Biologists plan to return to Africa in the coming months to outfit the new mammals with miniscule radio collars to learn more about their habits, Dumbacher said.
Happy Bun(shrew)day (|^_^|)
As an owner of a ragdoll cat, I can attest to the truth, that if one came upon a pond of koi fish, he would try his darnedest to kiss them and snuggle them. ^_^
Happy Caturday =^_^=
After analyzing thousands of wild chimp-to-chimp gestures, University of St. Andrews researchers believe that they have translated the meanings of thirty-six chimpanzee gestures used to communicate.
According to the researchers, this is the first time that another animal communication system has been found to have meaning. Furthermore, this novel information may also offer an insight into the evolution of human language. The study has been published in Current Biology.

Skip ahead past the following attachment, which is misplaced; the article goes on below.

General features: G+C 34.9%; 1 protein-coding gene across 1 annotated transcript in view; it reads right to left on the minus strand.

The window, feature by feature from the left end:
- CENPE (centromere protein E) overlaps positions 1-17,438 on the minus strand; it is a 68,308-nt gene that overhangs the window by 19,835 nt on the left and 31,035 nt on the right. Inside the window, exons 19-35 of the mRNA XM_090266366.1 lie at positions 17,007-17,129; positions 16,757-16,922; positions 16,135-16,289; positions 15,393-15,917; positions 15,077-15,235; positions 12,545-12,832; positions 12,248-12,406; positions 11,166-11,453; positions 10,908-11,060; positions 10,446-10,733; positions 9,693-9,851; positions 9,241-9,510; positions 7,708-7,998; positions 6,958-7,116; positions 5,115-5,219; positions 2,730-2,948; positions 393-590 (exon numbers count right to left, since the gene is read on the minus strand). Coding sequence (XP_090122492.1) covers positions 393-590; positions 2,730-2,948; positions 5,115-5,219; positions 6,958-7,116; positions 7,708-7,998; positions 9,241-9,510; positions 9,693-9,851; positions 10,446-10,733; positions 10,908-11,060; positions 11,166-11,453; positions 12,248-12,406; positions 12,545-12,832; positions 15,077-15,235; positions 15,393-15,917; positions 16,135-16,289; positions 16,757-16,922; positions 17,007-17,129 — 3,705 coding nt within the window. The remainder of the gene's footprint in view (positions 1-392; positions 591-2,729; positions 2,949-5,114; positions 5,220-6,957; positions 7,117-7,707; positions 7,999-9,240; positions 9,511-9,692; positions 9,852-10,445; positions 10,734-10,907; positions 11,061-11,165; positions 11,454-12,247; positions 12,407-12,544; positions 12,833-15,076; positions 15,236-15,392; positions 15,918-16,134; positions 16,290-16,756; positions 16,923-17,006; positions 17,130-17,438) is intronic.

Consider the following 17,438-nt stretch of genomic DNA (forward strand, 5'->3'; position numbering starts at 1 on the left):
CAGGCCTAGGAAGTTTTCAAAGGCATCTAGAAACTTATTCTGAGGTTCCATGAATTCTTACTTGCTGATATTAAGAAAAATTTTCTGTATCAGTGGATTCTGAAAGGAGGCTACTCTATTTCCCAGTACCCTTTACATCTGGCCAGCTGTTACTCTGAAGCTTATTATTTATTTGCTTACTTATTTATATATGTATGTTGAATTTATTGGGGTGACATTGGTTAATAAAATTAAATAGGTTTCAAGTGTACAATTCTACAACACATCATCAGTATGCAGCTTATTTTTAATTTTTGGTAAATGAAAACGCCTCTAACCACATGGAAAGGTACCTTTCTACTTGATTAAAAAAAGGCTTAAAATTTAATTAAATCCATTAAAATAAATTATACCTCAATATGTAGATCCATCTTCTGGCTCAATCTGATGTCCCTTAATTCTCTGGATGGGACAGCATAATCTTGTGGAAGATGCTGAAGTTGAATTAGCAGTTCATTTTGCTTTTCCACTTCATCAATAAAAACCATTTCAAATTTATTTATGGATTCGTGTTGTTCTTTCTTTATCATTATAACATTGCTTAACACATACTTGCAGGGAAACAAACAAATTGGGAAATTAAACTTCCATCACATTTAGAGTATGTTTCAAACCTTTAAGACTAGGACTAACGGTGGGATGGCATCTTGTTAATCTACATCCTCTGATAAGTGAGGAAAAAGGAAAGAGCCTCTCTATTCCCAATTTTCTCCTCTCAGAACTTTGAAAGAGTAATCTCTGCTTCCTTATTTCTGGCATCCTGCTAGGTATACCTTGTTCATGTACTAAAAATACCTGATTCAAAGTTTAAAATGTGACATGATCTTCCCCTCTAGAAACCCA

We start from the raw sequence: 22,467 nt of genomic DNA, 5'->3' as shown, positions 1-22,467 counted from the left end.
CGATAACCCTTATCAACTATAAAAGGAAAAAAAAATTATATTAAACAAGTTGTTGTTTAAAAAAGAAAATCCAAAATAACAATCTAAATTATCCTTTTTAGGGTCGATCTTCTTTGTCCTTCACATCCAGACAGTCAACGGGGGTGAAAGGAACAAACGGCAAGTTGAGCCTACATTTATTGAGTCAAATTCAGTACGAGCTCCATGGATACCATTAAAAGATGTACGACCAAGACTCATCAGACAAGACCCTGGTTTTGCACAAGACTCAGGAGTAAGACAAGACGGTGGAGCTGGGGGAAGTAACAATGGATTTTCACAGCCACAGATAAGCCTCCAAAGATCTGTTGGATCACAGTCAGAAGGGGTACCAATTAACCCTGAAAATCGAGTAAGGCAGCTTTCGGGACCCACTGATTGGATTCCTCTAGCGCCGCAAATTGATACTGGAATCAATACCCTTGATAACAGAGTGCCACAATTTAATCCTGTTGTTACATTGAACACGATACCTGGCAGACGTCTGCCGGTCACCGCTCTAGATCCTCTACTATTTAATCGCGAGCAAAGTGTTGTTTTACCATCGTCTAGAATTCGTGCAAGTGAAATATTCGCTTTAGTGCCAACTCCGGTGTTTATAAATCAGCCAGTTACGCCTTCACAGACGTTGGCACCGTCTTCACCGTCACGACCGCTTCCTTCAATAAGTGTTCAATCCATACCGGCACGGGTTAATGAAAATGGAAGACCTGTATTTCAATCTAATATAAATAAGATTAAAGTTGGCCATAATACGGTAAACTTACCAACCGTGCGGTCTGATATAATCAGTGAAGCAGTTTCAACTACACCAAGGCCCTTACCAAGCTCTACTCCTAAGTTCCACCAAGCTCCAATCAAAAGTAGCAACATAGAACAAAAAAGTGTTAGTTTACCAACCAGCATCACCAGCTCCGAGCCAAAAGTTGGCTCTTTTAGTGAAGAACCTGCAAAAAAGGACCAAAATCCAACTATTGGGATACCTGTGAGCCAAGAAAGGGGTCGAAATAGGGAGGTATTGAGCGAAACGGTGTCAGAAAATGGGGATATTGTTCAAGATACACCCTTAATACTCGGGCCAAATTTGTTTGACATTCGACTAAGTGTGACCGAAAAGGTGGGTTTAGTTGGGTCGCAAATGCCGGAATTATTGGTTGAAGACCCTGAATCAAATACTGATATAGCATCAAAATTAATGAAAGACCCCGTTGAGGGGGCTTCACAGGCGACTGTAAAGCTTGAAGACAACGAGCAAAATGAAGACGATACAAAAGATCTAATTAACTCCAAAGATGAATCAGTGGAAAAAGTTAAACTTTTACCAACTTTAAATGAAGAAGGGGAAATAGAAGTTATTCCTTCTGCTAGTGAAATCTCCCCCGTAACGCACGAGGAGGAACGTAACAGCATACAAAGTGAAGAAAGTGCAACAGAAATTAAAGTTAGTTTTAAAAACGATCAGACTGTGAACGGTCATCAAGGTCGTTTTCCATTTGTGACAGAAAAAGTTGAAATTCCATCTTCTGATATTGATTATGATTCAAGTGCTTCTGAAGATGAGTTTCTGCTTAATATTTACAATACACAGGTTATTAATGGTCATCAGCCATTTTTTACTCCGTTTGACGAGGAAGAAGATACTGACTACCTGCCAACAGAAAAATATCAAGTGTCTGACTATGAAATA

While previous research has found that apes and monkeys are able to understand information conveyed by the call of another animal, it did not appear that voices were used intentionally to communicate messages. This is the crucial difference between calls and gestures, lead researcher Catherine Hobaiter told BBC News, since chimps use gestures as a communication system to convey messages to others.
“That’s what’s so amazing about chimp gestures,” said Hobaiter. “They’re the only thing that looks like human language in that respect.”
In order to conduct this study, Hobaiter spent 18 months observing a group of wild chimpanzees in the Budongo rainforest in Uganda. She and colleague Richard Byrne then analyzed more than 4,500 chimp exchanges in order to decipher what the gestures could mean.
They found that chimpanzees use sixty-six gestures to deliberately communicate nineteen different meanings. The researchers were also able to assign true meanings for thirty-six of these gestures. For example, if the chimps wanted to play, they would stomp both feet, or if they wanted contact they would hug the air.